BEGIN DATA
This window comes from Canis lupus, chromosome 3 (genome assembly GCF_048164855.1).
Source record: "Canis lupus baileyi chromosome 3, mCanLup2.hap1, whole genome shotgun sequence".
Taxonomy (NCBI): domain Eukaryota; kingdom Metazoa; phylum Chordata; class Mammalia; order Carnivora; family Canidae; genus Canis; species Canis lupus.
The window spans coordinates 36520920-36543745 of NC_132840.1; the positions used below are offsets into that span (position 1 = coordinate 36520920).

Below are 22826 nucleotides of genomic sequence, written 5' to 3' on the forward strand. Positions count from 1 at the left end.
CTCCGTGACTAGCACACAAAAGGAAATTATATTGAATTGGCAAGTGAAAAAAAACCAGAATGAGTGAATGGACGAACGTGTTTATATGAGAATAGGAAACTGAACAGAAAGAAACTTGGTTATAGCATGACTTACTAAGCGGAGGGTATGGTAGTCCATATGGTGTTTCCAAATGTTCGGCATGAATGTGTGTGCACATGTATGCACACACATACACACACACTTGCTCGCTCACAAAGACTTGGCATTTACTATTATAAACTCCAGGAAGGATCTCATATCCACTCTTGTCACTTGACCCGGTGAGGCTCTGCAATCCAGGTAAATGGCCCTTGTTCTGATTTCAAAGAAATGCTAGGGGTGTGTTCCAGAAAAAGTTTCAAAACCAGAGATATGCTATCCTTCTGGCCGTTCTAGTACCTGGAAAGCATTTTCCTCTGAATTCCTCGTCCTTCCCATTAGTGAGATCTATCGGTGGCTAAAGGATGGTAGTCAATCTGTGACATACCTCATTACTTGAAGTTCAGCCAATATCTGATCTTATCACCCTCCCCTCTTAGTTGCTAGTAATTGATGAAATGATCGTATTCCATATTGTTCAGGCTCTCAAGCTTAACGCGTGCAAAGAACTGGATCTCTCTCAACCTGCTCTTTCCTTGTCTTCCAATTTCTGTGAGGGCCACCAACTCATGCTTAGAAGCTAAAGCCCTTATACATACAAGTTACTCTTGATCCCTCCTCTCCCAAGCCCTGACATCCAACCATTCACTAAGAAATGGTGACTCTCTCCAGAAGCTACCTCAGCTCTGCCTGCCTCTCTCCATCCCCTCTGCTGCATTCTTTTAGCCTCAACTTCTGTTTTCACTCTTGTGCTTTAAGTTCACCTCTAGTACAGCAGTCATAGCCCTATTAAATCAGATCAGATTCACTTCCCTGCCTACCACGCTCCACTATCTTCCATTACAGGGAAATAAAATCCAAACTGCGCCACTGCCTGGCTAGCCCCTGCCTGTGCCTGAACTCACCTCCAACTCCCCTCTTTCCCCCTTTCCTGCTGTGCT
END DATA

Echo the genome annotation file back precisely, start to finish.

This window comes from Canis lupus, chromosome 3 (genome assembly GCF_048164855.1).
Source record: "Canis lupus baileyi chromosome 3, mCanLup2.hap1, whole genome shotgun sequence".
Taxonomy (NCBI): domain Eukaryota; kingdom Metazoa; phylum Chordata; class Mammalia; order Carnivora; family Canidae; genus Canis; species Canis lupus.
The window spans coordinates 36520920-36543745 of NC_132840.1; the positions used below are offsets into that span (position 1 = coordinate 36520920).

Below are 22826 nucleotides of genomic sequence, written 5' to 3' on the forward strand. Positions count from 1 at the left end.
CTCCGTGACTAGCACACAAAAGGAAATTATATTGAATTGGCAAGTGAAAAAAAACCAGAATGAGTGAATGGACGAACGTGTTTATATGAGAATAGGAAACTGAACAGAAAGAAACTTGGTTATAGCATGACTTACTAAGCGGAGGGTATGGTAGTCCATATGGTGTTTCCAAATGTTCGGCATGAATGTGTGTGCACATGTATGCACACACATACACACACACTTGCTCGCTCACAAAGACTTGGCATTTACTATTATAAACTCCAGGAAGGATCTCATATCCACTCTTGTCACTTGACCCGGTGAGGCTCTGCAATCCAGGTAAATGGCCCTTGTTCTGATTTCAAAGAAATGCTAGGGGTGTGTTCCAGAAAAAGTTTCAAAACCAGAGATATGCTATCCTTCTGGCCGTTCTAGTACCTGGAAAGCATTTTCCTCTGAATTCCTCGTCCTTCCCATTAGTGAGATCTATCGGTGGCTAAAGGATGGTAGTCAATCTGTGACATACCTCATTACTTGAAGTTCAGCCAATATCTGATCTTATCACCCTCCCCTCTTAGTTGCTAGTAATTGATGAAATGATCGTATTCCATATTGTTCAGGCTCTCAAGCTTAACGCGTGCAAAGAACTGGATCTCTCTCAACCTGCTCTTTCCTTGTCTTCCAATTTCTGTGAGGGCCACCAACTCATGCTTAGAAGCTAAAGCCCTTATACATACAAGTTACTCTTGATCCCTCCTCTCCCAAGCCCTGACATCCAACCATTCACTAAGAAATGGTGACTCTCTCCAGAAGCTACCTCAGCTCTGCCTGCCTCTCTCCATCCCCTCTGCTGCATTCTTTTAGCCTCAACTTCTGTTTTCACTCTTGTGCTTTAAGTTCACCTCTAGTACAGCAGTCATAGCCCTATTAAATCAGATCAGATTCACTTCCCTGCCTACCACGCTCCACTATCTTCCATTACAGGGAAATAAAATCCAAACTGCGCCACTGCCTGGCTAGCCCCTGCCTGTGCCTGAACTCACCTCCAACTCCCCTCTTTCCCCCTTTCCTGCTGTGCT